Monday, November 21, 2011

What in the world does נַחְשִׁרְכָן mean?

Summary: in all of its variants.

Post: In parashat Toledot, the following pasuk and Targum (cia mechon-mamre).

כה,כז וַיִּגְדְּלוּ, הַנְּעָרִים, וַיְהִי עֵשָׂו אִישׁ יֹדֵעַ צַיִד, אִישׁ שָׂדֶה; וְיַעֲקֹב אִישׁ תָּם, יֹשֵׁב אֹהָלִים.וּרְבִיאוּ, עוּלֵימַיָּא, וַהֲוָה עֵשָׂו גְּבַר נְחַשׁ יִרְכָן, גְּבַר נָפֵיק חֲקַל; וְיַעֲקוֹב גְּבַר שְׁלִים, מְשַׁמֵּישׁ בֵּית אֻלְפָנָא.

Note that יֹדֵעַ צַיִד is rendered נְחַשׁ יִרְכָן.

In our Mikraos Gedolos, it as rendered as a single word: נַחְשִׁרְכָן.

At, they render it just as mechon mamre does -- as might be expected. But they include the following note:

The Rashba writes in a teshuva, siman 164:
So do we give the Targum: גְּבַר נַח שַׁדְכָן, from the language of כשדכא which they say in Yesh Nochalin [the 8th perek of Bava Basra]. And its meaning is an idle man who has no work, but rather like one of the princes, where they rest [נחים; thus the נַח] and engage in hunt for enjoyment. And [similarly, in sefer Shofetim perek 3, 5 and 8] ותשקוט הארץ, 'and the land was quiet', ושדוכת ארעא. And there are of the gedolim who are gores שרכא with a ר [rather than a ד] and they give a Targum for ותשקוט as ושרוכת, and so too יֹדֵעַ צַיִד as נַח שִׁירְכָן.
End quote.

See Bava Batra 139a for שדכא for 'one at ease', 'retired from business'. This strikes me as strange, though, because while Esav might well have been at ease and therefore hunting for sport, nothing within the Targum explicitly targets the words יֹדֵעַ צַיִד. Yes, man of leisure, but therefore, it should go on, sporting for pleasure. At least Targum Yonasan continues with  למיצוד עופן וחיוון, 'a נַחְשִׁרְכָן to hunt birds and beasts'. Furthermore, this is a bit too midrashic for Onkelos, to diverge so drastically from the literal meaning for little cause. Unless he means that this is a secondary meaning developed from this original, primary meaning of the word.

We can see this Teshuvat HaRashba inside here:

I spot two interesting things here. First, those Gedolim are גדולים נוחי נפש. Second, the Rashba responds with his girsa and explanation in response to a different girsa and explanation forwarded to him by his questioner. And he writes:
You asked further how we translate (Bereishit 25) אִישׁ יֹדֵעַ צַיִד, and you said that you heard in it a לשון {rendering} and they explained it to you. And I say that that language and that which they explained to you, we have never ever heard of it, and they are things which are not appropriate.
This makes me wonder just what this other girsa was, and what the explanation was, that the questioner had.

Here is what Shadal has to say in Ohev Ger:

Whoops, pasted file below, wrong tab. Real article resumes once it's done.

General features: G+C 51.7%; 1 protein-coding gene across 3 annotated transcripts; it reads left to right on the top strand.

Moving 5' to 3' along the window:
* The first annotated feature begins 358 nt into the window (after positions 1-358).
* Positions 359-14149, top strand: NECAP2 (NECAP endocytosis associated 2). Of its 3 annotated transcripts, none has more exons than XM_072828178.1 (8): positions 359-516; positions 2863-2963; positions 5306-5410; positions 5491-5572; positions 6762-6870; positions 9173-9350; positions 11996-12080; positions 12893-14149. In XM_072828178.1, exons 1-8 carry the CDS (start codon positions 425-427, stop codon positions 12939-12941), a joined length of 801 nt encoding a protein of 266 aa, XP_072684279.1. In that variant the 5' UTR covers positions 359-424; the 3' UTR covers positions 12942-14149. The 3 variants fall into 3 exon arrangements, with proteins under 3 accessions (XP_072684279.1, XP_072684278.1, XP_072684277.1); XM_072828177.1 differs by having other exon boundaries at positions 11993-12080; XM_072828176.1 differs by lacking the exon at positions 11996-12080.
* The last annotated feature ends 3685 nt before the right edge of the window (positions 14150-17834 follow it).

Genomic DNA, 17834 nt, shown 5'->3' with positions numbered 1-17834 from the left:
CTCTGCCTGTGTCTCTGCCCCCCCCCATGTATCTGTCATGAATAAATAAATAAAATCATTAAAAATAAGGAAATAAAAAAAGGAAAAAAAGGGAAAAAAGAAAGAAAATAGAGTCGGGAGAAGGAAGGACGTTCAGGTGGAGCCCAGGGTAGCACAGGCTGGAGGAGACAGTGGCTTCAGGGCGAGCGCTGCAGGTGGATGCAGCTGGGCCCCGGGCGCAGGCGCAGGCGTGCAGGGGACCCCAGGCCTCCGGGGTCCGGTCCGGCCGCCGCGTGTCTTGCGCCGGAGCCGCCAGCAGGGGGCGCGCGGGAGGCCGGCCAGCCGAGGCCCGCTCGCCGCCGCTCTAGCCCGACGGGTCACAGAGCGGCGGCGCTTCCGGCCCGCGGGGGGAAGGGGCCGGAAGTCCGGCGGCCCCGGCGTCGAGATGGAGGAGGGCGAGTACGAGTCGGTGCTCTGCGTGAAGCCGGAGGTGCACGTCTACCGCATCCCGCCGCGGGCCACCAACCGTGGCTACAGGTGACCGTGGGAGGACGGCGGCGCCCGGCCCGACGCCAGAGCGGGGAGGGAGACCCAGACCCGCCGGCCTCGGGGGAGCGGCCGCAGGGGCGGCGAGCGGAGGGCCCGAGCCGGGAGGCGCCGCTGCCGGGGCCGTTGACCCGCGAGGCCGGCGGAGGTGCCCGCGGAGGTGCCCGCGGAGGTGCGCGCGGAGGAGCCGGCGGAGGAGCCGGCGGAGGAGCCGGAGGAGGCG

אִישׁ יֹדֵעַ צַיִד -- in all the seforim [Shadal looked at], נַחְשִׁירְכָן with a ר, and according to the words of the Metargeman [=Rabbi Eliyahu Bachur], it is a complete error, and the girsa is with a ד. And I have not find a meaning to either this one or that one. And Shmuel Leclerc says that perhaps the girsa is נחשירבן with a ב [rather than a כ], and it would be a Persian word, for he says that in the Persian language, they call a hunter כגירואן, and the fricative ghimel by them is close to a shin in pronunciation, and it is also the same by them to terminate some of their nouns with a ואן or with a בן. And blessed be he who knows the truth!
Dr. Marcus Jastrow has perhaps the same way, or perhaps another way, at arriving at the desired meaning of hunter, also from Persian:

He refers to Theodor Nöldeke's Mandaean Grammar, or Mandische Grammatik, page 63, for this. It is available at Amazon (see sidebar), or perhaps at your local library, so if you want to check it out and let me know, that would be great.

He refers us to Bereishit Rabba parasha 63 and Tanchuma Toledot 8, presumably to justify the shrewdness of Esav, in capturing people with his speech ("Who were your accomplices

One last point. I still wonder at the girsa and explanation of the Rashba's questioner. I suspect that the girsa might be that found in Teimani manuscripts. The theory would be that some scribe did not know what to make of the strange word נַחְשִׁירְכָן, as a single word, and instead of separating it into נַח שִׁירְכָן, as in the Rashba's girsa, they separated into נְחַשׁ יִרְכָן. As for inappropriate interpretations, nechash can mean diviner/whisperer/enchanter, and yarchan is the feminine plural of thigh. If so, Esav can be a different sort of hunter. And we can compare with one of the three sins attributed to Esav as he came in from the field.


Jr said...

You mean eighth chapter of bava basra

David Farkas said...

You're missing the funniest part of all this, which I noted in my book twenty years ago: According to the Rashba, a Shadchan is a hunter that likes to trap people, as well as an אדם בטל שאין לו מלאכה

Great stuff.

David Farkas


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